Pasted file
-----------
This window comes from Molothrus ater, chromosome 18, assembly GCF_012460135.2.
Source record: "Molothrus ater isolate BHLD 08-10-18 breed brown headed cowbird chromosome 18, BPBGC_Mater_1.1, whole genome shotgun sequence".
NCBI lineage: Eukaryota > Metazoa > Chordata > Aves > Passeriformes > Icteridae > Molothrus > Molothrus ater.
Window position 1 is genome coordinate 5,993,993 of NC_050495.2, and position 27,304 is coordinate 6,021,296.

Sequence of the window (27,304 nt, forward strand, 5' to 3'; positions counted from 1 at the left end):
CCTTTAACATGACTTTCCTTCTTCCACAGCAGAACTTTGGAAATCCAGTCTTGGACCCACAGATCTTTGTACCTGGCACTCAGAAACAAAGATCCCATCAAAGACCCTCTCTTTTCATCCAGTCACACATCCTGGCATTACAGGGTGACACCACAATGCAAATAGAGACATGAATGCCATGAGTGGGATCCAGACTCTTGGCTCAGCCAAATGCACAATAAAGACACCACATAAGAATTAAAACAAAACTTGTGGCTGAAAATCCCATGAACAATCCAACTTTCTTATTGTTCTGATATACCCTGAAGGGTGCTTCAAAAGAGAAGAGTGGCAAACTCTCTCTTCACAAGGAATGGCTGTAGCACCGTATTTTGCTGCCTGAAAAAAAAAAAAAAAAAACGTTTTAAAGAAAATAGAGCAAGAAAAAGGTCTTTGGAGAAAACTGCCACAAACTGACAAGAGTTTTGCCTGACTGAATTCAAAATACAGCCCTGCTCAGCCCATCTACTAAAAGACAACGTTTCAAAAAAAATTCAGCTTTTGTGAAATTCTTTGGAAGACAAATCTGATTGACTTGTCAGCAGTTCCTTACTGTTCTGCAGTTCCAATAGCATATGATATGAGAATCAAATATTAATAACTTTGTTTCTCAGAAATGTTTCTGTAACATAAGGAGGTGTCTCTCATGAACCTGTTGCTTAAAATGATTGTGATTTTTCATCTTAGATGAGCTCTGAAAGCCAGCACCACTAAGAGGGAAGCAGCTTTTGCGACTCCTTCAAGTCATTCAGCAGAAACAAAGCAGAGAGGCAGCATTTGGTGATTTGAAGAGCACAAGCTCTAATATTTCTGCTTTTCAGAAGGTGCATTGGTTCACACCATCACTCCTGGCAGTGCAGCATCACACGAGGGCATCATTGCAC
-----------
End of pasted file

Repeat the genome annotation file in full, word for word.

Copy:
This window comes from Molothrus ater, chromosome 18, assembly GCF_012460135.2.
Source record: "Molothrus ater isolate BHLD 08-10-18 breed brown headed cowbird chromosome 18, BPBGC_Mater_1.1, whole genome shotgun sequence".
NCBI lineage: Eukaryota > Metazoa > Chordata > Aves > Passeriformes > Icteridae > Molothrus > Molothrus ater.
Window position 1 is genome coordinate 5,993,993 of NC_050495.2, and position 27,304 is coordinate 6,021,296.

Sequence of the window (27,304 nt, forward strand, 5' to 3'; positions counted from 1 at the left end):
CCTTTAACATGACTTTCCTTCTTCCACAGCAGAACTTTGGAAATCCAGTCTTGGACCCACAGATCTTTGTACCTGGCACTCAGAAACAAAGATCCCATCAAAGACCCTCTCTTTTCATCCAGTCACACATCCTGGCATTACAGGGTGACACCACAATGCAAATAGAGACATGAATGCCATGAGTGGGATCCAGACTCTTGGCTCAGCCAAATGCACAATAAAGACACCACATAAGAATTAAAACAAAACTTGTGGCTGAAAATCCCATGAACAATCCAACTTTCTTATTGTTCTGATATACCCTGAAGGGTGCTTCAAAAGAGAAGAGTGGCAAACTCTCTCTTCACAAGGAATGGCTGTAGCACCGTATTTTGCTGCCTGAAAAAAAAAAAAAAAAAACGTTTTAAAGAAAATAGAGCAAGAAAAAGGTCTTTGGAGAAAACTGCCACAAACTGACAAGAGTTTTGCCTGACTGAATTCAAAATACAGCCCTGCTCAGCCCATCTACTAAAAGACAACGTTTCAAAAAAAATTCAGCTTTTGTGAAATTCTTTGGAAGACAAATCTGATTGACTTGTCAGCAGTTCCTTACTGTTCTGCAGTTCCAATAGCATATGATATGAGAATCAAATATTAATAACTTTGTTTCTCAGAAATGTTTCTGTAACATAAGGAGGTGTCTCTCATGAACCTGTTGCTTAAAATGATTGTGATTTTTCATCTTAGATGAGCTCTGAAAGCCAGCACCACTAAGAGGGAAGCAGCTTTTGCGACTCCTTCAAGTCATTCAGCAGAAACAAAGCAGAGAGGCAGCATTTGGTGATTTGAAGAGCACAAGCTCTAATATTTCTGCTTTTCAGAAGGTGCATTGGTTCACACCATCACTCCTGGCAGTGCAGCATCACACGAGGGCATCATTGCAC